The advancement of consistent sustainability reporting standards, such as the recent ISSB standard[4] will help address the significant challenges with having too many reporting standards and inconsistencies. 

Considering social implications of climate financing 

Climate financing and investment decisions have profound social implications that should not be overlooked. CFOs need to carefully assess the consequences of divesting from "brown" assets in regions or improving parts of their supply chain that are high emitting early on the transition journey. CFOs must engage in dialogue with stakeholders, policymakers, and local communities to develop equitable and inclusive transition strategies. Identifying alternative green outcomes and facilitating a timely just transition can mitigate social upheaval and foster a sustainable future. Simply because something is green (and so meets the E criteria) doesn’t always mean it is “just” and meets the S criteria, so care is needed to advance a balanced E,S and G agenda. 

Likewise, in regions prone to climate hazards, CFOs must recognise the urgent need for immediate climate financing solutions. CFOs in collaboration with sustainability experts and key stakeholders across financial markets and development financial institutions can lead efforts to develop innovative financial instruments and risk management products, to catalyse significant investment for climate adaptation, mitigation and resilience; and minimise associated social and economic risks. The collaboration of financial markets, corporate markets and adequate and timely policy responses from governments is key. 

Developing strong transition plans and upskilling 

While sustainable finance is gaining traction, most organisations are still at a nascent stage in developing robust transition plans. CFOs must take a leadership role in spearheading the formulation of comprehensive and cohesive transition plans that encompass the entire organisation, from front to middle and back office, and its value chain. This requires cross-functional collaboration, and external stakeholder engagement. By aligning strategies, processes, and systems with sustainability objectives, CFOs can facilitate a smooth transition towards a more sustainable business model. Again, this is not straight forward and involves a clear strategy, clear communication and a lot of collaboration across the organisation – EQ as well as IQ needs to be exercised by the CFO and their function. 

CFOs should recognise the need for further upskilling across their organisation, to enable effective implementation of transition plans. Continuous education and training for finance and wider teams on ESG principles, emerging regulations, and sustainable finance frameworks, can bolster overall sustainability efforts.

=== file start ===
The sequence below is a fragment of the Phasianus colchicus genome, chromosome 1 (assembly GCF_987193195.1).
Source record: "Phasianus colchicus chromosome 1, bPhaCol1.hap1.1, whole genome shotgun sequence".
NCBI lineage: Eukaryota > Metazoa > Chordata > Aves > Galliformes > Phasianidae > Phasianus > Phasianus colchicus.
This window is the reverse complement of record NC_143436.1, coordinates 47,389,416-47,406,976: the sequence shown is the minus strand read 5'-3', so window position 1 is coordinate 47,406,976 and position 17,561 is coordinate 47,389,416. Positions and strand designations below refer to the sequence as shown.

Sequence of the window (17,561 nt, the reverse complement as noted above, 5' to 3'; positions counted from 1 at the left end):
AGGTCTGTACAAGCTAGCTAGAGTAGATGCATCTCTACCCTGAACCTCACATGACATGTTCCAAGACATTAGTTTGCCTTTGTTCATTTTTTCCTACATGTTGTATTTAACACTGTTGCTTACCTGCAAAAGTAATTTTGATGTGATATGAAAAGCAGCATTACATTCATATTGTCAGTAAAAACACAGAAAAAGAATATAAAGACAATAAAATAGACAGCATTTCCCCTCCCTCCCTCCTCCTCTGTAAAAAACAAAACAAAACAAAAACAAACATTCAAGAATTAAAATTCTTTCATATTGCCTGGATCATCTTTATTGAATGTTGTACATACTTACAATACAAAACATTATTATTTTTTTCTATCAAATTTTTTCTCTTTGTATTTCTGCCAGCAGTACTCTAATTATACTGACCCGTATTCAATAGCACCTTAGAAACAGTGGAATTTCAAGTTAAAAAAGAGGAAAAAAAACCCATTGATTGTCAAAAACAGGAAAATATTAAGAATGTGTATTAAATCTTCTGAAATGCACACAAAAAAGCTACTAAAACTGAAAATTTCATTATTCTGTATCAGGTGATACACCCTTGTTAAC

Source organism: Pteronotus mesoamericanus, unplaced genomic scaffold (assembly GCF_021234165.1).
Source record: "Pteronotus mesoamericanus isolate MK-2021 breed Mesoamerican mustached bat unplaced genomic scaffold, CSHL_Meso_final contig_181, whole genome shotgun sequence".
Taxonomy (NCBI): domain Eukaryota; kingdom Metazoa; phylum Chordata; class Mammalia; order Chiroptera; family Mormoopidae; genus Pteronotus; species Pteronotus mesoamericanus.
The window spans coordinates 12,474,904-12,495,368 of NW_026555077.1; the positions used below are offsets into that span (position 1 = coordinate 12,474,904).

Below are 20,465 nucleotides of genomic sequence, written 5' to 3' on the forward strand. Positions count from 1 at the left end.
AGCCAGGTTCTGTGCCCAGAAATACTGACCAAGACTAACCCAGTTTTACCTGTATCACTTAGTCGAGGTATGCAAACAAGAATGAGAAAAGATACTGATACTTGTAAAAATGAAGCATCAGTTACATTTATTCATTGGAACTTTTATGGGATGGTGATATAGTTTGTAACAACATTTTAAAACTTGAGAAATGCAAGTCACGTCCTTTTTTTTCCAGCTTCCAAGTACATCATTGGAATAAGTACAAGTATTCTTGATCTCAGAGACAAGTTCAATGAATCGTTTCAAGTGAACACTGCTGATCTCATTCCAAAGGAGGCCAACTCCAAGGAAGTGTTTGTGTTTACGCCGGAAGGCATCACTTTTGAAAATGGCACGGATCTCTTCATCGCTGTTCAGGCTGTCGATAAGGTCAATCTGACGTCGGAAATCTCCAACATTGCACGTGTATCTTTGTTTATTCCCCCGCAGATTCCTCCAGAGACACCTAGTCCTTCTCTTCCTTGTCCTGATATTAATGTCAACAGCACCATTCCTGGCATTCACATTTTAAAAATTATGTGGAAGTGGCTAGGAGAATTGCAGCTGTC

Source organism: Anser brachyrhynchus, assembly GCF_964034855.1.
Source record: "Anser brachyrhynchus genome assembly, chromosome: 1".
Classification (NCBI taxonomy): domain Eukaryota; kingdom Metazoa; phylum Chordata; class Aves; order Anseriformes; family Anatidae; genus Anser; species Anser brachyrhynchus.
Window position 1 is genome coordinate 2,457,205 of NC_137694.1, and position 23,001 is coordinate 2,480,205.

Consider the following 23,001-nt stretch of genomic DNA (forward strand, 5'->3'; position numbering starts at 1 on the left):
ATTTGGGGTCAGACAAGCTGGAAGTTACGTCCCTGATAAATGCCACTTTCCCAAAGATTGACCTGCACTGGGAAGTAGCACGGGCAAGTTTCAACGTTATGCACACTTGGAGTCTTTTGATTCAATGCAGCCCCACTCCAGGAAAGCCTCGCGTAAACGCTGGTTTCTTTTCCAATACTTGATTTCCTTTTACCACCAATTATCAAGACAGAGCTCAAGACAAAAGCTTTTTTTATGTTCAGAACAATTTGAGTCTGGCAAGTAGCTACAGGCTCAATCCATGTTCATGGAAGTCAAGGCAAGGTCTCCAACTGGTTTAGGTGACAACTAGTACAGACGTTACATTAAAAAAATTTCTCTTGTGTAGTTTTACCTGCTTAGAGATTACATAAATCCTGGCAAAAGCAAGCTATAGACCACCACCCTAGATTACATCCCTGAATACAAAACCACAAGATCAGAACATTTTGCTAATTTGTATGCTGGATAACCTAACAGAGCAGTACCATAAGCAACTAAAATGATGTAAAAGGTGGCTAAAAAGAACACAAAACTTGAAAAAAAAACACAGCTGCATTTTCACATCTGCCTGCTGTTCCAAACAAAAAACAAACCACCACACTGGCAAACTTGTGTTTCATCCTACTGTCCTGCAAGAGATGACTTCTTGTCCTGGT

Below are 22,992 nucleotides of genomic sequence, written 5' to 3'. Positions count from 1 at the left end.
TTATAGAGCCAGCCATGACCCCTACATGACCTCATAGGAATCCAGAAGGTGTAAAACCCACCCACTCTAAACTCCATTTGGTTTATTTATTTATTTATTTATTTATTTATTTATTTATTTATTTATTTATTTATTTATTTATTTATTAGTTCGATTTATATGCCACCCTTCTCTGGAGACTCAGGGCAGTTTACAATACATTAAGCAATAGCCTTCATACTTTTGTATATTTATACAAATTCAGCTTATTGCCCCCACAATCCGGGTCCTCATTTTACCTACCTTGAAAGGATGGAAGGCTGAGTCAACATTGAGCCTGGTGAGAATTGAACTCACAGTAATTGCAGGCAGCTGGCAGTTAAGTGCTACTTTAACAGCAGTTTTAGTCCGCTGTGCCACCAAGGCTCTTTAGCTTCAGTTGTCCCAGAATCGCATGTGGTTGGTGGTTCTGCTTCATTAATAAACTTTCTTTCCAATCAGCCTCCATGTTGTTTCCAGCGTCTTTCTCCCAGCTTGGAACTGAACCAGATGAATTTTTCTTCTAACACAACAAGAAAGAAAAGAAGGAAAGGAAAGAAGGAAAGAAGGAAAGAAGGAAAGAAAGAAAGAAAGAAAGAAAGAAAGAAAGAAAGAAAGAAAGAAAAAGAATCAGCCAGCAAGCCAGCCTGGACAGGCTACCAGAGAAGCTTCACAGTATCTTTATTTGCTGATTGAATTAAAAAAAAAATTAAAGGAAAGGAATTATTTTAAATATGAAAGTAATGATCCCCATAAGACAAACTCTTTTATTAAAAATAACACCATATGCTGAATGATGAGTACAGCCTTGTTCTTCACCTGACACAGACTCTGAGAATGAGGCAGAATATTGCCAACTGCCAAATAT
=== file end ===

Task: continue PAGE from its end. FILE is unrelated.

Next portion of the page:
Incentivisation and carbon pricing 

To drive positive change, organisations should consider adopting compensation structures that align with ESG targets. Incentivising employees based on sustainability outcomes can motivate individuals and teams to prioritise ESG considerations in their day-to-day activities, and enable a culture shift focused on a triple bottom line of planet, people and profit. However, careful design is crucial to prevent unintended consequences, such as incentivising short-term gains at the expense of long-term sustainability We also need to recognise that non-financial risks of today such as greenwashing and conduct will become major financial risks to the bottom line tomorrow if not addressed and managed with skill. We expect to see more major regulatory scrutiny in this space, guided by stringent rules on greenwashing, such as proposals by FCA[6] and EU directive on green claims[7] 

Furthermore, it is worth examining the merits of removing carbon from the ESG equation. While carbon emissions are undeniably critical to environmental impact, focusing solely on carbon may not capture the full scope of ESG considerations. CFOs should aim to strengthen their understanding of carbon pricing mechanisms and the cost implications associated with reducing carbon emissions. By broadening the ESG lens, organisations can address other priorities such as biodiversity, social justice, and corporate governance, in a comprehensive and balanced manner. 

Please get in touch for more information on best practices and how we can support your approach to ESG and climate finance considerations. Our Baringa experts on sustainability and climate, Emily Farrimondand Lutamyo Mtawali, will be delighted to answer your questions